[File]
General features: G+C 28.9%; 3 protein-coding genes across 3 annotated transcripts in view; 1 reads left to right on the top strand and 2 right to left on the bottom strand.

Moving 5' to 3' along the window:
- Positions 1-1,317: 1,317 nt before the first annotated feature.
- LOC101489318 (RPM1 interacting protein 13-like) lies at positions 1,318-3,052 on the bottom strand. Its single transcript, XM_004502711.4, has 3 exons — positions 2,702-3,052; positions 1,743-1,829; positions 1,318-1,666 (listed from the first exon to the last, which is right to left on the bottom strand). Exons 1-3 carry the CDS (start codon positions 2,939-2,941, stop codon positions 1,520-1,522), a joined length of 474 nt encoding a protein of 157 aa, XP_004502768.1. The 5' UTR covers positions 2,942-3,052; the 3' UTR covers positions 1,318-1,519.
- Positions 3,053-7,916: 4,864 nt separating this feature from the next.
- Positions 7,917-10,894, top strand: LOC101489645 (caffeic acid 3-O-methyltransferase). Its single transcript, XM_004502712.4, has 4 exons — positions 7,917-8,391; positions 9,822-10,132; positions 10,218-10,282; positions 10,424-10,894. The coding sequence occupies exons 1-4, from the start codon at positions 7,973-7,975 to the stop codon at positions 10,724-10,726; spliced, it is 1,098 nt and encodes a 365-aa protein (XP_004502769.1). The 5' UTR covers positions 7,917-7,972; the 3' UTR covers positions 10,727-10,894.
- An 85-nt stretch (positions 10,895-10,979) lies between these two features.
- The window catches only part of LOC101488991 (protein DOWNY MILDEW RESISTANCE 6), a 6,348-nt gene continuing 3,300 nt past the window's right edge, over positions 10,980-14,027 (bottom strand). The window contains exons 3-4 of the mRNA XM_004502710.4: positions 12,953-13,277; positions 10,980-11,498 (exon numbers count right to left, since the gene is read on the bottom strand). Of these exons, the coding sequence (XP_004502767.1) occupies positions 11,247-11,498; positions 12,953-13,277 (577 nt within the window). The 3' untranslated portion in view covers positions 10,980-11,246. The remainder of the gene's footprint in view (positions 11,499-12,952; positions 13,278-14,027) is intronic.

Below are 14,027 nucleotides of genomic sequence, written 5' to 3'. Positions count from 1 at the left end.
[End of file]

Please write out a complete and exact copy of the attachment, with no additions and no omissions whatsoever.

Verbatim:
General features: G+C 28.9%; 3 protein-coding genes across 3 annotated transcripts in view; 1 reads left to right on the top strand and 2 right to left on the bottom strand.

Moving 5' to 3' along the window:
- Positions 1-1,317: 1,317 nt before the first annotated feature.
- LOC101489318 (RPM1 interacting protein 13-like) lies at positions 1,318-3,052 on the bottom strand. Its single transcript, XM_004502711.4, has 3 exons — positions 2,702-3,052; positions 1,743-1,829; positions 1,318-1,666 (listed from the first exon to the last, which is right to left on the bottom strand). Exons 1-3 carry the CDS (start codon positions 2,939-2,941, stop codon positions 1,520-1,522), a joined length of 474 nt encoding a protein of 157 aa, XP_004502768.1. The 5' UTR covers positions 2,942-3,052; the 3' UTR covers positions 1,318-1,519.
- Positions 3,053-7,916: 4,864 nt separating this feature from the next.
- Positions 7,917-10,894, top strand: LOC101489645 (caffeic acid 3-O-methyltransferase). Its single transcript, XM_004502712.4, has 4 exons — positions 7,917-8,391; positions 9,822-10,132; positions 10,218-10,282; positions 10,424-10,894. The coding sequence occupies exons 1-4, from the start codon at positions 7,973-7,975 to the stop codon at positions 10,724-10,726; spliced, it is 1,098 nt and encodes a 365-aa protein (XP_004502769.1). The 5' UTR covers positions 7,917-7,972; the 3' UTR covers positions 10,727-10,894.
- An 85-nt stretch (positions 10,895-10,979) lies between these two features.
- The window catches only part of LOC101488991 (protein DOWNY MILDEW RESISTANCE 6), a 6,348-nt gene continuing 3,300 nt past the window's right edge, over positions 10,980-14,027 (bottom strand). The window contains exons 3-4 of the mRNA XM_004502710.4: positions 12,953-13,277; positions 10,980-11,498 (exon numbers count right to left, since the gene is read on the bottom strand). Of these exons, the coding sequence (XP_004502767.1) occupies positions 11,247-11,498; positions 12,953-13,277 (577 nt within the window). The 3' untranslated portion in view covers positions 10,980-11,246. The remainder of the gene's footprint in view (positions 11,499-12,952; positions 13,278-14,027) is intronic.

Below are 14,027 nucleotides of genomic sequence, written 5' to 3'. Positions count from 1 at the left end.